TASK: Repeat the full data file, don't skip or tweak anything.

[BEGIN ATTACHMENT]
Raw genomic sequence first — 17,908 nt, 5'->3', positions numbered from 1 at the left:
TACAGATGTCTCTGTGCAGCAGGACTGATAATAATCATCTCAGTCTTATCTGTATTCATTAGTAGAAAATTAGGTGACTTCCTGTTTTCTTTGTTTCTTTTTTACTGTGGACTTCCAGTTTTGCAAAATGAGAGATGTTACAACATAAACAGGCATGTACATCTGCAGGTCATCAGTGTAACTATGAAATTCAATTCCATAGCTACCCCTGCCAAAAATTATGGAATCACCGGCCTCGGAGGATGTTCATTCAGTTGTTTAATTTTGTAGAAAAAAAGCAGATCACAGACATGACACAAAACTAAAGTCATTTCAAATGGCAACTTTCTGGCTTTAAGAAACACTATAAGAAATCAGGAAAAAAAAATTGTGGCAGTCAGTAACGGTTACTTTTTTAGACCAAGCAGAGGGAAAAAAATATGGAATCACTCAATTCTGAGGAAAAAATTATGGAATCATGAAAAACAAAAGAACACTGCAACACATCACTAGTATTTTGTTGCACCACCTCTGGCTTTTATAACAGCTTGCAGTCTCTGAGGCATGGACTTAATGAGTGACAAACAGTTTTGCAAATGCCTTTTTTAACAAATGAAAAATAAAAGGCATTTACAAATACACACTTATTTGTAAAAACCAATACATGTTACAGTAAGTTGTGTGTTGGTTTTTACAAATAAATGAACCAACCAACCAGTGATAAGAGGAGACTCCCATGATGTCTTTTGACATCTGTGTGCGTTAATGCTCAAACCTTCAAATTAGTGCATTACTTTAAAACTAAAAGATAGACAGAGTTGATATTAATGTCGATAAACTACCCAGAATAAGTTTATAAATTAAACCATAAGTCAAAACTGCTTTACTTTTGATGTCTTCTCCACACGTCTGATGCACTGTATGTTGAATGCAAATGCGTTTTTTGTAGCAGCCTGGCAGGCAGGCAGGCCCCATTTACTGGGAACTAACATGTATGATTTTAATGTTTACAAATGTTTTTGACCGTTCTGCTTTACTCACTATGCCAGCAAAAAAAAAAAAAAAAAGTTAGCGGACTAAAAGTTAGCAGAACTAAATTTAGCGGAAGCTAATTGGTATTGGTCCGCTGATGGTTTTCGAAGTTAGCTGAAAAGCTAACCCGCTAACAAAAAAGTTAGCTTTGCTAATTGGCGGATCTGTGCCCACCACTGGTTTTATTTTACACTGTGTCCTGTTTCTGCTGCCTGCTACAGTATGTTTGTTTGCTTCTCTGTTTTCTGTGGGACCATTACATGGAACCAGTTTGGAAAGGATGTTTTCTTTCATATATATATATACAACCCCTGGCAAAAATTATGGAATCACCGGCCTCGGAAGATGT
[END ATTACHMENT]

Raw genomic sequence first — 17,908 nt, 5'->3', positions numbered from 1 at the left:
TACAGATGTCTCTGTGCAGCAGGACTGATAATAATCATCTCAGTCTTATCTGTATTCATTAGTAGAAAATTAGGTGACTTCCTGTTTTCTTTGTTTCTTTTTTACTGTGGACTTCCAGTTTTGCAAAATGAGAGATGTTACAACATAAACAGGCATGTACATCTGCAGGTCATCAGTGTAACTATGAAATTCAATTCCATAGCTACCCCTGCCAAAAATTATGGAATCACCGGCCTCGGAGGATGTTCATTCAGTTGTTTAATTTTGTAGAAAAAAAGCAGATCACAGACATGACACAAAACTAAAGTCATTTCAAATGGCAACTTTCTGGCTTTAAGAAACACTATAAGAAATCAGGAAAAAAAAATTGTGGCAGTCAGTAACGGTTACTTTTTTAGACCAAGCAGAGGGAAAAAAATATGGAATCACTCAATTCTGAGGAAAAAATTATGGAATCATGAAAAACAAAAGAACACTGCAACACATCACTAGTATTTTGTTGCACCACCTCTGGCTTTTATAACAGCTTGCAGTCTCTGAGGCATGGACTTAATGAGTGACAAACAGTTTTGCAAATGCCTTTTTTAACAAATGAAAAATAAAAGGCATTTACAAATACACACTTATTTGTAAAAACCAATACATGTTACAGTAAGTTGTGTGTTGGTTTTTACAAATAAATGAACCAACCAACCAGTGATAAGAGGAGACTCCCATGATGTCTTTTGACATCTGTGTGCGTTAATGCTCAAACCTTCAAATTAGTGCATTACTTTAAAACTAAAAGATAGACAGAGTTGATATTAATGTCGATAAACTACCCAGAATAAGTTTATAAATTAAACCATAAGTCAAAACTGCTTTACTTTTGATGTCTTCTCCACACGTCTGATGCACTGTATGTTGAATGCAAATGCGTTTTTTGTAGCAGCCTGGCAGGCAGGCAGGCCCCATTTACTGGGAACTAACATGTATGATTTTAATGTTTACAAATGTTTTTGACCGTTCTGCTTTACTCACTATGCCAGCAAAAAAAAAAAAAAAAAGTTAGCGGACTAAAAGTTAGCAGAACTAAATTTAGCGGAAGCTAATTGGTATTGGTCCGCTGATGGTTTTCGAAGTTAGCTGAAAAGCTAACCCGCTAACAAAAAAGTTAGCTTTGCTAATTGGCGGATCTGTGCCCACCACTGGTTTTATTTTACACTGTGTCCTGTTTCTGCTGCCTGCTACAGTATGTTTGTTTGCTTCTCTGTTTTCTGTGGGACCATTACATGGAACCAGTTTGGAAAGGATGTTTTCTTTCATATATATATATACAACCCCTGGCAAAAATTATGGAATCACCGGCCTCGGAAGATGT